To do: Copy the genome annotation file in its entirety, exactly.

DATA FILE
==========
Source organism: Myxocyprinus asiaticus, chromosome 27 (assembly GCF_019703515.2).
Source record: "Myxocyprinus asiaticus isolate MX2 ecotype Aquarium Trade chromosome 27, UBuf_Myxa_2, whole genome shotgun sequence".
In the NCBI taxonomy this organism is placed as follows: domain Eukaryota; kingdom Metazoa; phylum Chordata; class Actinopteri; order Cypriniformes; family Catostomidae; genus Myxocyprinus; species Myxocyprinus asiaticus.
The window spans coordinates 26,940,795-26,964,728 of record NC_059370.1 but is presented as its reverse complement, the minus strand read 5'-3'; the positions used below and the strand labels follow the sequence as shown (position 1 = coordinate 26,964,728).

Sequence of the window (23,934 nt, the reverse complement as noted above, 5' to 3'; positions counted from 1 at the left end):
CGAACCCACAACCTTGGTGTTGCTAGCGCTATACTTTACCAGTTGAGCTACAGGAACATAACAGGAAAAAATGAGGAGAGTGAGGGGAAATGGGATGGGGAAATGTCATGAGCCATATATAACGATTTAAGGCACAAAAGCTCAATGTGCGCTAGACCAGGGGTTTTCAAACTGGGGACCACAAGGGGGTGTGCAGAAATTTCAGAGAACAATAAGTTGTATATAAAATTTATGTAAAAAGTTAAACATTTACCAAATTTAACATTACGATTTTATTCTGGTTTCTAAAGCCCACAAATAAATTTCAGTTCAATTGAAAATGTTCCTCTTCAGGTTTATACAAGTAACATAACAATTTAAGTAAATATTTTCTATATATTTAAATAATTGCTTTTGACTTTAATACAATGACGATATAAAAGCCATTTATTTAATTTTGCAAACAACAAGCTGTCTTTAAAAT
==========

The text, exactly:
Source organism: Myxocyprinus asiaticus, chromosome 27 (assembly GCF_019703515.2).
Source record: "Myxocyprinus asiaticus isolate MX2 ecotype Aquarium Trade chromosome 27, UBuf_Myxa_2, whole genome shotgun sequence".
In the NCBI taxonomy this organism is placed as follows: domain Eukaryota; kingdom Metazoa; phylum Chordata; class Actinopteri; order Cypriniformes; family Catostomidae; genus Myxocyprinus; species Myxocyprinus asiaticus.
The window spans coordinates 26,940,795-26,964,728 of record NC_059370.1 but is presented as its reverse complement, the minus strand read 5'-3'; the positions used below and the strand labels follow the sequence as shown (position 1 = coordinate 26,964,728).

Sequence of the window (23,934 nt, the reverse complement as noted above, 5' to 3'; positions counted from 1 at the left end):
CGAACCCACAACCTTGGTGTTGCTAGCGCTATACTTTACCAGTTGAGCTACAGGAACATAACAGGAAAAAATGAGGAGAGTGAGGGGAAATGGGATGGGGAAATGTCATGAGCCATATATAACGATTTAAGGCACAAAAGCTCAATGTGCGCTAGACCAGGGGTTTTCAAACTGGGGACCACAAGGGGGTGTGCAGAAATTTCAGAGAACAATAAGTTGTATATAAAATTTATGTAAAAAGTTAAACATTTACCAAATTTAACATTACGATTTTATTCTGGTTTCTAAAGCCCACAAATAAATTTCAGTTCAATTGAAAATGTTCCTCTTCAGGTTTATACAAGTAACATAACAATTTAAGTAAATATTTTCTATATATTTAAATAATTGCTTTTGACTTTAATACAATGACGATATAAAAGCCATTTATTTAATTTTGCAAACAACAAGCTGTCTTTAAAAT